Snow College Addresses Eating Disorder Awareness

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eatingdisordersSnow College Wellness Center seeks to help students by celebrating National Eating Disorder Awareness Week February 24-29.  It will focus on providing information about body image, positive self-talk, building self-esteem. It will explain how they affect the individuals suffering with these mentally, emotionally and physically damaging disorders.

According to the National Institute of Mental Health, almost a million people suffer from some form of eating disorders in the United States. People from all sexes, ethnicities, ages, and socioeconomic backgrounds are affected by these disorders.

However, people between the ages of 14 to 25 are the most commonly diagnosed with these disorders and are also predominately female, which puts many from the average Snow College student demographic at risk.

The National Association of Anorexia Nervosa and Associated Disorders provides statistics about how these conditions specifically affect student populations:

• 91% of women surveyed on a college campus had attempted to control their weight through dieting. 22% dieted “often” or “always.”

• 86% report onset of eating disorder by age 20; 43% report onset between ages of 16 and 20.

• Anorexia is the third most common chronic illness among adolescents.

• 95% of those who have eating disorders are between the ages of 12 and 25.

• 25% of college-aged women engage in bingeing and purging as a weight-management technique.

• The mortality rate associated with anorexia nervosa is 12 times higher than the death rate associated with all causes of death for females 15-24 years old.

• Over one-half of teenage girls and nearly one-third of teenage boys use unhealthy weight control behaviors such as skipping meals, fasting, smoking cigarettes, vomiting, and taking laxatives.

• In a survey of 185 female students on a college campus, 58% felt pressure to be a certain weight, and of the 83% that dieted for weight loss, 44% were of normal weight.

Though these potentially life-threatening disorders are of a physical and behavioral nature, they are a symptom of emotional and mental suffering. This pain is typically the catalyst for negative, many times distorted, “body-image” beliefs and the concerted efforts that people make to alter their perceived physique.

Professionals in the fields of psychology and medicine attribute the pressures of societal expectations, commercial advertising and cultural gender roles to be highly influential in contributing to the development of eating disorders.

Some professionals suggest that a knowledge of the disorders themselves can contribute to their development in individuals. According to an article from the New York Times, entitled “The Americanization of Mental Illness”, eating disorders can be influenced by cultural awareness. Dr. Sing Lee, a psychiatrist and researcher at the Chinese University of Hong Kong, while initially studying a type of Anorexia nervosa unrelated to “fat-phobia,” observed the way a Westernized type of Anorexia spread through society as the media increased its coverage of those who had suffered and died from their struggle with the illness.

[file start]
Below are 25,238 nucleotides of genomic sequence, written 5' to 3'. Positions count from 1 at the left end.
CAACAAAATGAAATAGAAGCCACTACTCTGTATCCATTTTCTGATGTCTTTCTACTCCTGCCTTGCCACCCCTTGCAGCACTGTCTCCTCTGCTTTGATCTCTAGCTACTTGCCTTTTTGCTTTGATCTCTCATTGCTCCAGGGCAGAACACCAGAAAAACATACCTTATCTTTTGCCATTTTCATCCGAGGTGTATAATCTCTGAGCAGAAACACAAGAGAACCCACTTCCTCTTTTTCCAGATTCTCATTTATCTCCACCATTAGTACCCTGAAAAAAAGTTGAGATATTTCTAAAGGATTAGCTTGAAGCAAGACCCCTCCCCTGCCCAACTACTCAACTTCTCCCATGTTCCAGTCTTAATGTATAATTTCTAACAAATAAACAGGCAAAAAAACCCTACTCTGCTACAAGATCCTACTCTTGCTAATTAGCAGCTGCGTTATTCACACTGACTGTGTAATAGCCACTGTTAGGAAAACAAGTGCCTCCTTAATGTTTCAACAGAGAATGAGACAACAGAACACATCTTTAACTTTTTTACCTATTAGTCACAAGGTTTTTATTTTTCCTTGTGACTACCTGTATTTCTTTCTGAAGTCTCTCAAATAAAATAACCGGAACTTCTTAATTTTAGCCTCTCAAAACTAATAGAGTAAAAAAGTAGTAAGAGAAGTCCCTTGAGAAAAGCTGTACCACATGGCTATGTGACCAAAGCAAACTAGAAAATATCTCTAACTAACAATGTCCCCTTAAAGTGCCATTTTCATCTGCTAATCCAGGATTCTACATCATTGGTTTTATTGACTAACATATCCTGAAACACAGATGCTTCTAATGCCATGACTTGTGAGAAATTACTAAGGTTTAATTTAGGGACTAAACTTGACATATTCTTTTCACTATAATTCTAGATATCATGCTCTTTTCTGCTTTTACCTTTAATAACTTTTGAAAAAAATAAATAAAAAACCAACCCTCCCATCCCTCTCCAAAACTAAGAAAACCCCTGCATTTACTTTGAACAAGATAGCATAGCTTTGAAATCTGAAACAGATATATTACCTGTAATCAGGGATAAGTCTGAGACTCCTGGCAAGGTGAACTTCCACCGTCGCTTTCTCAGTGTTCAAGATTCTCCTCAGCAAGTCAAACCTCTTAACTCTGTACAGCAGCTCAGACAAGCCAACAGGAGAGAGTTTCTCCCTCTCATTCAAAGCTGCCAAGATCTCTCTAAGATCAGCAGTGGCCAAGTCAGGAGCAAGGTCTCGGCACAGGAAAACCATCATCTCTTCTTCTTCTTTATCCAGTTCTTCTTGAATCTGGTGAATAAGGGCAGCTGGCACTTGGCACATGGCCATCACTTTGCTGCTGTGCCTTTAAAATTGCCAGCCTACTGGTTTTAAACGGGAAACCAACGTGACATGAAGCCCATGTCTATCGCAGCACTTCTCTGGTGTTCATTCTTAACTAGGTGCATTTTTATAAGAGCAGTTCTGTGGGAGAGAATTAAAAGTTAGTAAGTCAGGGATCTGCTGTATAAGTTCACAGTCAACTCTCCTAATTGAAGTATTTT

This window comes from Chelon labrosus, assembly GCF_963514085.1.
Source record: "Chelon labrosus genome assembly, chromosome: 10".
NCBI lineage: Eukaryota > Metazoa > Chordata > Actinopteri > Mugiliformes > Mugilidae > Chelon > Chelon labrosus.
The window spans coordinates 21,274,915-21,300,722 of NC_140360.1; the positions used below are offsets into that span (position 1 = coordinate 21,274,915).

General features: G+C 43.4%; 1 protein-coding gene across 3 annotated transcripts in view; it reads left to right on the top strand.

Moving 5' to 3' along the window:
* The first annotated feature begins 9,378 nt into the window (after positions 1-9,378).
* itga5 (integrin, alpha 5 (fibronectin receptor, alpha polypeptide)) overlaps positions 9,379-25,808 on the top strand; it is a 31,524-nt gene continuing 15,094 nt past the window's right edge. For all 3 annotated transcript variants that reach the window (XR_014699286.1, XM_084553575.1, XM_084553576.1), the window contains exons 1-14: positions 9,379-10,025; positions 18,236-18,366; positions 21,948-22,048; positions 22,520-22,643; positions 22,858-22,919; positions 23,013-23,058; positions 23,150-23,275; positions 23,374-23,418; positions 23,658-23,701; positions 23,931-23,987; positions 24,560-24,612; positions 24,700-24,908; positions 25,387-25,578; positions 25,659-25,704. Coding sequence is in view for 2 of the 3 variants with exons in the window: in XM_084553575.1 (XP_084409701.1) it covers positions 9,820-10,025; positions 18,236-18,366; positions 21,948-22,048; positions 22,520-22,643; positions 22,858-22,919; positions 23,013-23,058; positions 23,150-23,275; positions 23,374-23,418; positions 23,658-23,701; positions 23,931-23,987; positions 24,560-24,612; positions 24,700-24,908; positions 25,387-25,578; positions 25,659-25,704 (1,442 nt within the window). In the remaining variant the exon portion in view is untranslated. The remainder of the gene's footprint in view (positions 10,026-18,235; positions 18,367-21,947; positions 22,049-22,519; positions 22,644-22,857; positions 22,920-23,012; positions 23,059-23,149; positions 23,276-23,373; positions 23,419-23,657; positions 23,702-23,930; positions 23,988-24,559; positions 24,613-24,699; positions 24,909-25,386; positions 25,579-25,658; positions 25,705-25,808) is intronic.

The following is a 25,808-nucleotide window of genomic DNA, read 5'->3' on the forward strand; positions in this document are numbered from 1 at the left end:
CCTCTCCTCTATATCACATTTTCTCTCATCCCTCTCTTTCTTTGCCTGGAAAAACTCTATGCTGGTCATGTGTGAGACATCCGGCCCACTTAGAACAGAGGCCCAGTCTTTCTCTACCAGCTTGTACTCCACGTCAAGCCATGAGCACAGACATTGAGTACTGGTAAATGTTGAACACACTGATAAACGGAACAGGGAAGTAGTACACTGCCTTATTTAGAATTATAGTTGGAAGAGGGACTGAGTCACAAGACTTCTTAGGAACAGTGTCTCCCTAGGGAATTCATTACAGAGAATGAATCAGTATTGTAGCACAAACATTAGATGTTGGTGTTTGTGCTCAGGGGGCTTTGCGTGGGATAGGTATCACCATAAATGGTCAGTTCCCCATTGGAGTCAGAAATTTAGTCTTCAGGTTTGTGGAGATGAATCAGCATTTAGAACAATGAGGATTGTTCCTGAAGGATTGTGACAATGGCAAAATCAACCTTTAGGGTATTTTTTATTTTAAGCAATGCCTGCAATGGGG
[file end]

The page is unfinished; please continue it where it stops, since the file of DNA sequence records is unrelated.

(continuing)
“Lee once saw two or three anorexic patients a year; by the end of the 1990s he was seeing that many new cases each month. That increase sparked another series of media reports. “Children as Young as 10 Starving Themselves as Eating Ailments Rise,” announced a headline in one daily newspaper. By the late 1990s, Lee’s studies reported that between 3 and 10 percent of young women in Hong Kong showed disordered eating behavior. In contrast to Lee’s earlier patients, these women most often cited fat phobia as the single most important reason for their self-starvation. By 2007 about 90 percent of the anorexics Lee treated reported fat phobia. New patients appeared to be increasingly conforming their experience of anorexia to the Western version of the disease.”

According to Lee, press coverage and the diagnostic popularization of Anorexia amongst professionals contributed to a profound increase in the prevalence and pathological expression of the disorder in Hong Kong society. defines Anorexia nervosa as:

“an eating disorder that causes people to obsess about their weight and the food they eat. People with anorexia nervosa attempt to maintain a weight that’s far below normal for their age and height. To prevent weight gain or to continue losing weight, people with anorexia nervosa may starve themselves or exercise excessively. Anorexia nervosa isn’t really about food. It’s an unhealthy way to try to cope with emotional problems.”

Separate but no less severe, Bulimia nervosa is defined as:

“a serious, potentially life-threatening eating disorder. People with bulimia may secretly binge — eating large amounts of food — and then purge, trying to get rid of the extra calories in an unhealthy way. For example, someone with bulimia may force vomiting or do excessive exercise.”

Those who would like to participate in support of the Wellness Center’s initiative come to the Greenwood Student Center during the week of February 24.  Check for more information.

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